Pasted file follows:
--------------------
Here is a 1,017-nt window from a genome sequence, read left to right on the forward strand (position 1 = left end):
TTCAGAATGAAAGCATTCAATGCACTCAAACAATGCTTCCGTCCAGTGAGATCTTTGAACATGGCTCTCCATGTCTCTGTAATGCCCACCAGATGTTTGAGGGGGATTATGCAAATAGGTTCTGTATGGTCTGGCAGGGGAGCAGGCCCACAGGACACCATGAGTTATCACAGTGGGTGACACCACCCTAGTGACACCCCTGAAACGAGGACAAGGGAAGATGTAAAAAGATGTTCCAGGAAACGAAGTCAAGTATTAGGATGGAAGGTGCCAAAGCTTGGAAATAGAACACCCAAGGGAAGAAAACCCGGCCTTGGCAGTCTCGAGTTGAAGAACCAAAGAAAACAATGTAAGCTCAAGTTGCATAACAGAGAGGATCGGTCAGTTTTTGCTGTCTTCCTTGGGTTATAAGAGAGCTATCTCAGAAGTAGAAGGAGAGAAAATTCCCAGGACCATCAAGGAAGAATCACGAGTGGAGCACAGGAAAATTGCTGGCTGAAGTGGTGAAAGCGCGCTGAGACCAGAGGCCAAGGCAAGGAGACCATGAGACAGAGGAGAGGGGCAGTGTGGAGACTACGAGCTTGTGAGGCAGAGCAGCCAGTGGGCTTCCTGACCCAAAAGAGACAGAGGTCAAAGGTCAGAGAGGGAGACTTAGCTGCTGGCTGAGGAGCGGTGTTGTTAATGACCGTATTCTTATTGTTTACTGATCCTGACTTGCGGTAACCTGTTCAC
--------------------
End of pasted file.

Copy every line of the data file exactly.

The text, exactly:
Here is a 1,017-nt window from a genome sequence, read left to right on the forward strand (position 1 = left end):
TTCAGAATGAAAGCATTCAATGCACTCAAACAATGCTTCCGTCCAGTGAGATCTTTGAACATGGCTCTCCATGTCTCTGTAATGCCCACCAGATGTTTGAGGGGGATTATGCAAATAGGTTCTGTATGGTCTGGCAGGGGAGCAGGCCCACAGGACACCATGAGTTATCACAGTGGGTGACACCACCCTAGTGACACCCCTGAAACGAGGACAAGGGAAGATGTAAAAAGATGTTCCAGGAAACGAAGTCAAGTATTAGGATGGAAGGTGCCAAAGCTTGGAAATAGAACACCCAAGGGAAGAAAACCCGGCCTTGGCAGTCTCGAGTTGAAGAACCAAAGAAAACAATGTAAGCTCAAGTTGCATAACAGAGAGGATCGGTCAGTTTTTGCTGTCTTCCTTGGGTTATAAGAGAGCTATCTCAGAAGTAGAAGGAGAGAAAATTCCCAGGACCATCAAGGAAGAATCACGAGTGGAGCACAGGAAAATTGCTGGCTGAAGTGGTGAAAGCGCGCTGAGACCAGAGGCCAAGGCAAGGAGACCATGAGACAGAGGAGAGGGGCAGTGTGGAGACTACGAGCTTGTGAGGCAGAGCAGCCAGTGGGCTTCCTGACCCAAAAGAGACAGAGGTCAAAGGTCAGAGAGGGAGACTTAGCTGCTGGCTGAGGAGCGGTGTTGTTAATGACCGTATTCTTATTGTTTACTGATCCTGACTTGCGGTAACCTGTTCAC